Wednesday, March 30, 2016

MadCap At The Movies - "Batman vs. Superman Dawn of Justice"

...look, I tried, okay?

I know what you'll say. "Oh, Madcap, you're just being a big, stinky Marvel fanboy!". "Oh, MadCap, I don't know why you're ragging on it so much. It could have been a lot worse and it's an improvement over Green Lantern, at least!" My answers are, in order, "You're absolutely right, and I've never claimed to be anything else" and "Yes, and I'm sure you love the writing of Russell T. Davies, too. Idiot." Really, though, I did walk into the theater this afternoon with an open mind and open heart. Though my dislike of Batman is well cataloged on this very blog (look back far enough, I'm sure you'll find something), I love Superman and I'm one of the few people I've found who bother to defend him as a symbol of hope and a defender of all things good.

...Zack Snyder is apparently not one of those people either, but I'll get to that.

Regardless, I went in with expectations low, but having some hope that maybe the critics were wrong.  Maybe the rage of the fanboys was needless and silly, and maybe DC had pulled out a golden egg from their goose instead of another pile of manure they would force feed into my mouth.  So, really, this one is on me. It's a lesson that sometimes it's not all hype and that things can, in fact, just plain suck.  And that's Batman v. Superman Dawn of Justice in a nutshell.

But let's start with the plot, shall we? There isn't one.  Okay, there's vague trappings thanks to the machinations of Not-Lex Luthor (Jesse Eisenberg) working over the government in order to get his hands on Zod's ship from the end of Man of Steel, spoiler alert.  He has somehow managed to set up conditions in various situations around the world that will eventually lead to rigging a fight between Superman (Henry Cavill) and Batman (Ben Affleck), as the title suggests.

And beyond this point, I give a spoiler warning.  So, if you want to know nothing else about this film, don't read past this point.  Now, if you're one of many, many people who word of mouth has reached about this and you're not going to ever see this, then read on.


...okay, you good?


Let me go ahead and talk about some of the characters.  Namely Lex Luthor, because he is a joke in this movie.

I'm sorry, let me rephrase that and make it more quotable for everyone.


I wish I were even kidding, but I can't joke about this.  Every single scene that he's in, He's melodramatic to the point that saying he's chewing the scenery would be far, far too polite to describe what he's doing.  He's chewing the scenery into a fine powder, spitting it out, then snorting it up Tony Montana-style. For Mr. Eisenberg, it seems that subtlety is a concept that he's vaguely heard of maybe once from someone who told him about a dream they had about it. Having seen none of Eisenberg's other films at the time of this writing, I'm willing to give the benefit of the doubt and say that it's just poor direction from Snyder, which just makes it all the worse.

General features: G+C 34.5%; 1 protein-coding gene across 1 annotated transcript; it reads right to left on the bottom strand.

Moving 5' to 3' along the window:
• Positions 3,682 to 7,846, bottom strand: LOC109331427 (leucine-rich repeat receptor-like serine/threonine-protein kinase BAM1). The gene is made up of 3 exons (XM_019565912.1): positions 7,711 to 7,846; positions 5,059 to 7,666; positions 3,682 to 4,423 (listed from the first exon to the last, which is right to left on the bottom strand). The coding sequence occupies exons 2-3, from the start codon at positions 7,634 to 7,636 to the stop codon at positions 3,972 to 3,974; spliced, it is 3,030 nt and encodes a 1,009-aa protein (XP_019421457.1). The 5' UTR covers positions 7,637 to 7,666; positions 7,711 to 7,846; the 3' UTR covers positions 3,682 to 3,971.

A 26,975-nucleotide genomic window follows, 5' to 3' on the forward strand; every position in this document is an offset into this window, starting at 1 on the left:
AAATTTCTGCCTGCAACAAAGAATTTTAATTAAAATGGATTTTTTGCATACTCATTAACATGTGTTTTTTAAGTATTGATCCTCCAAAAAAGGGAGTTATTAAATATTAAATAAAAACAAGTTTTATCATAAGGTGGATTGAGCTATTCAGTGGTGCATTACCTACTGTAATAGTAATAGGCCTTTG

The film also goes out of its way in two scenes to mention that he's not actually Lex Luthor, but is actually Alexander Luthor, Jr., the son of the original, which to me smacks of last-minute reshoots. It's as if someone looked at the performance given and told Snyder that anyone who tried to convince the world that that abomination was Lex Luthor - a character who was played for years masterfully by such actors as Gene Hackman, Kevin Spacey, and the legendary Clancy Brown - would not survive the mass lynchings that would follow.  So, he's regulated to Luthor's son - who apparently is actually a minor character in the comics - and thus, Snyder presumed, saved him from his rightful fate for not stopping and saying "No, this is a really stupid idea".

Not in the court of the MadCapMunchkin, Mr. Snyder.  I find you...

Why didn't you go with Bryan Cranston, DC? He could have pulled this off.  This guy, though? No. Just no.  Your casting choice was bad, and you should feel very, very bad.

Now that my well justified rage is out of the way, and Zack Snyder will be in the Phantom Zone for a bit, let's talk about our two main characters. The ones people actually came to see.

You know him, you love him (I don't), and he's played by Ben Affleck this time around.  I admit, I was one of the several people who reacted to the announcement of his casting a while back with "Buwha-?!", but he's honestly not that bad. We've had worse Batmen, after all.  Even George Clooney proclaimed that he wasn't qualified to comment on who would make a bad Batman or not, seeing as he'd completely trashed the role (not that that was his fault entirely, however, but that's neither here nor there).  

Affleck, I think, legitimately balances the two sides of Bruce Wayne and Batman. That is to say, his performance acknowledges the truth that Batman is a sociopathic creature hellbent on justice and pretty boy millionaire Bruce Wayne is just the skin he hides behind in order to operate in the daylight.  And I don't say that as a bad thing, it's actually not something we get to see a lot of in the films. Also, another thing, is that we get to acknowledge that whole crazy fact that Batman is human and unless he has prep time and the proper resources is nothing more than a squishy meat shield when going up against god-like beings like Superman or Wonder Woman.

This when I was really afraid they'd go the Frank Miller route of having him be able to take on beings like Spawn without breaking a sweat, and that his eventual fight against Superman would be insanely one sided in his favor rather than the guy who actually has superpowers.

Also, I'll be blunt - he kills people in this version. Like other adaptations, there's...really no way of getting around this. He crushes people with the Batmobile, he ziplines vehicles with people inside of them so that they collide with other objects and assure that no one gets out of there without at least a severe spinal injury. It kind of completely ruins his moral grandstanding about Superman when he's outright committing mass murder.  Oh, because they're criminals, we aren't supposed to care? YOU HAVE A CODE, BRUCE! WHAT WOULD YOUR MOTHER SAY?!